There is no overarching regulatory framework for soils – either UK-wide or specific to any of the four nations. Instead, soil management is governed by a wide variety of separate legislative instruments which impact on soils either directly or indirectly. These weren’t created with soil health specifically in mind and as such, do not address holistically the range of threats facing soil, or the services soils provide.
Up until recently, soil-relevant regulations, i.e. those levers that directly instruct farmers how to manage their soils - were designed largely to reflect the requirements of European policies (specifically the Water Framework Directive (WFD) and the Common Agriculture Policy (CAP)). They were implemented by the devolved governments using regionally specific policy instruments.
As a result of Brexit, these policies are currently undergoing a thorough review. Cross-compliance rules stand to fall once the UK leaves the CAP, while all four nations are in the process of developing their own farming regulation and national farm support schemes – many of them with environmental as well as productivity outcomes in mind.
For example, in England, the 8 Farming Rules for Water are currently subject to a review (2021) alongside a broader review of the regulatory and enforcement regime for farming which is due to be developed by 2024. At the same time, the Sustainable Farming Incentive is being rolled out – paying farmers for managing their land in an environmentally sustainable way – as a gateway to Environmental Land Management in 2024.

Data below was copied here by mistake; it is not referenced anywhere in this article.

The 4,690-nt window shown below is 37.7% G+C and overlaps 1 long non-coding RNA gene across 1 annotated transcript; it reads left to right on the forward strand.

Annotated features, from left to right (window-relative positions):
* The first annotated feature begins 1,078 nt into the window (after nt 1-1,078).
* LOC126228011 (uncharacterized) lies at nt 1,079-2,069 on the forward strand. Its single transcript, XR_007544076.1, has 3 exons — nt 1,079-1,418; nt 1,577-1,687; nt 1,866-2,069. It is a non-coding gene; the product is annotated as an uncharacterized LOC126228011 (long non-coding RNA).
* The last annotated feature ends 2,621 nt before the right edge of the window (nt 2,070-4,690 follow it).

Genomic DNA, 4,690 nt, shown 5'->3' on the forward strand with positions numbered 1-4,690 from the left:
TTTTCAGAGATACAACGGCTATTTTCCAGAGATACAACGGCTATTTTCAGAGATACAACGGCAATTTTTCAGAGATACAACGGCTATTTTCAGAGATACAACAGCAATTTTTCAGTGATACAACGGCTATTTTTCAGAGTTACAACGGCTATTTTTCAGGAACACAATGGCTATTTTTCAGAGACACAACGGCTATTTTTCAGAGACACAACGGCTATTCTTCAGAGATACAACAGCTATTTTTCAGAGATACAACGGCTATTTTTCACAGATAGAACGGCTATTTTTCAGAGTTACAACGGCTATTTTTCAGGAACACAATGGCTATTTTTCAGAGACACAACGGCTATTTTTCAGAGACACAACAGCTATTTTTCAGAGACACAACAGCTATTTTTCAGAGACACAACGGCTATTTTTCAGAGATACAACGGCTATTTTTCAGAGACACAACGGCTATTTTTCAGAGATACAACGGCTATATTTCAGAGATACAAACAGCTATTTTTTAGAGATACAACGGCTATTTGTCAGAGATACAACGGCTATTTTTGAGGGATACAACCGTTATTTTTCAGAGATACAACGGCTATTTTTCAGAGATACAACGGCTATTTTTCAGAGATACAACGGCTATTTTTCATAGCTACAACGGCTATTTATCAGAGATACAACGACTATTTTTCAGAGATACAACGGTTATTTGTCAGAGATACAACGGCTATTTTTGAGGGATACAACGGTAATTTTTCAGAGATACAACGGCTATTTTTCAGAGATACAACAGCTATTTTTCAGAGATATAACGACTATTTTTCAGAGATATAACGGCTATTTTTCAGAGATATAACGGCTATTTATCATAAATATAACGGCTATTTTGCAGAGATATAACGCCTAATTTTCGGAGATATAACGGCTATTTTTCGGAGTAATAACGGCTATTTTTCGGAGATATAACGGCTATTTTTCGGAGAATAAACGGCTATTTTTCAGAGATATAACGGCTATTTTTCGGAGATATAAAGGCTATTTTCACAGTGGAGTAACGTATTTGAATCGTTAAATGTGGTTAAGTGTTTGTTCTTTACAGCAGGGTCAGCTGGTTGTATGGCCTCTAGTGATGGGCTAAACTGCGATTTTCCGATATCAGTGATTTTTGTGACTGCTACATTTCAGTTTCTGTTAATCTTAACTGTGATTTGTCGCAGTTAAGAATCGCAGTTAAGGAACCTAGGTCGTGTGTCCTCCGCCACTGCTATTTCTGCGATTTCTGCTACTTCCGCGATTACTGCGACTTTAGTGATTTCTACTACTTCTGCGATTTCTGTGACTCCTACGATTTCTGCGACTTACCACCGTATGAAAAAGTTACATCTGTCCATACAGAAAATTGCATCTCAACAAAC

At the SSA, we call for all four nations to develop clear, robust regulatory frameworks to reflect soil health as follows:
- A dedicated soil-specific policy instrument, created with soil protection and improvement outcomes specifically in mind.
- Existing regulations to be widely and clearly communicated and policed, with a necessary level of investment committed to their enforcement.
- Farm support schemes to be used as a mechanism to achieve understanding of and compliance with the regulatory baseline.
- Awareness and understanding of soil-specific regulations to be improved among relevant stakeholders including farm advisory services, food supply chain players etc.
- Regulatory enforcement to be directed at the worst offenders, especially those businesses whose chemical emissions transported through soil damage streams, rivers and coastal waters through sedimentation and eutrophication.